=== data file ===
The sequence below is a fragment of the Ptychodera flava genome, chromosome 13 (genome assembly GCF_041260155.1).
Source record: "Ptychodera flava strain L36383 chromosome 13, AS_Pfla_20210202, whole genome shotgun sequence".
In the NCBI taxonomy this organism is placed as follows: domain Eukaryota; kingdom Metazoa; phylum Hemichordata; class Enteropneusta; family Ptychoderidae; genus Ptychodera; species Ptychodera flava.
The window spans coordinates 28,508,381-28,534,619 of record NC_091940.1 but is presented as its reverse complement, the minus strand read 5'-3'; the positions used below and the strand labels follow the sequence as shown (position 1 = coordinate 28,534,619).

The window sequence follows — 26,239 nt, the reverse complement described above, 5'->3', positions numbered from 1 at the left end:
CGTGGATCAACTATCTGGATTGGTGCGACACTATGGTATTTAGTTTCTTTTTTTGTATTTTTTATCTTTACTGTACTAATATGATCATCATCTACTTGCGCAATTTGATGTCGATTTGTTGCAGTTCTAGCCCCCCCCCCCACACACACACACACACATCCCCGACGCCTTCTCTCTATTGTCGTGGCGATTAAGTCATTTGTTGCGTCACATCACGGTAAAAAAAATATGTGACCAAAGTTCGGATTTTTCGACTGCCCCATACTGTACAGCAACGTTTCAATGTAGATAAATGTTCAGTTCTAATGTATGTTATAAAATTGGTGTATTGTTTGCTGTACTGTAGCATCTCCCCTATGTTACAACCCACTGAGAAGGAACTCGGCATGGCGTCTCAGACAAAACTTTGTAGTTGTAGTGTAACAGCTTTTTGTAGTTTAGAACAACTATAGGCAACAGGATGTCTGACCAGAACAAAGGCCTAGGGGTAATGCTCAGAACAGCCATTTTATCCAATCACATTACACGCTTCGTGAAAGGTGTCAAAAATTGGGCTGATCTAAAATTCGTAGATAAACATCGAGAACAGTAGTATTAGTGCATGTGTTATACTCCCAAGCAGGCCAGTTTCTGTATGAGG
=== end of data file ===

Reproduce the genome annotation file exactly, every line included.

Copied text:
The sequence below is a fragment of the Ptychodera flava genome, chromosome 13 (genome assembly GCF_041260155.1).
Source record: "Ptychodera flava strain L36383 chromosome 13, AS_Pfla_20210202, whole genome shotgun sequence".
In the NCBI taxonomy this organism is placed as follows: domain Eukaryota; kingdom Metazoa; phylum Hemichordata; class Enteropneusta; family Ptychoderidae; genus Ptychodera; species Ptychodera flava.
The window spans coordinates 28,508,381-28,534,619 of record NC_091940.1 but is presented as its reverse complement, the minus strand read 5'-3'; the positions used below and the strand labels follow the sequence as shown (position 1 = coordinate 28,534,619).

The window sequence follows — 26,239 nt, the reverse complement described above, 5'->3', positions numbered from 1 at the left end:
CGTGGATCAACTATCTGGATTGGTGCGACACTATGGTATTTAGTTTCTTTTTTTGTATTTTTTATCTTTACTGTACTAATATGATCATCATCTACTTGCGCAATTTGATGTCGATTTGTTGCAGTTCTAGCCCCCCCCCCCACACACACACACACACATCCCCGACGCCTTCTCTCTATTGTCGTGGCGATTAAGTCATTTGTTGCGTCACATCACGGTAAAAAAAATATGTGACCAAAGTTCGGATTTTTCGACTGCCCCATACTGTACAGCAACGTTTCAATGTAGATAAATGTTCAGTTCTAATGTATGTTATAAAATTGGTGTATTGTTTGCTGTACTGTAGCATCTCCCCTATGTTACAACCCACTGAGAAGGAACTCGGCATGGCGTCTCAGACAAAACTTTGTAGTTGTAGTGTAACAGCTTTTTGTAGTTTAGAACAACTATAGGCAACAGGATGTCTGACCAGAACAAAGGCCTAGGGGTAATGCTCAGAACAGCCATTTTATCCAATCACATTACACGCTTCGTGAAAGGTGTCAAAAATTGGGCTGATCTAAAATTCGTAGATAAACATCGAGAACAGTAGTATTAGTGCATGTGTTATACTCCCAAGCAGGCCAGTTTCTGTATGAGG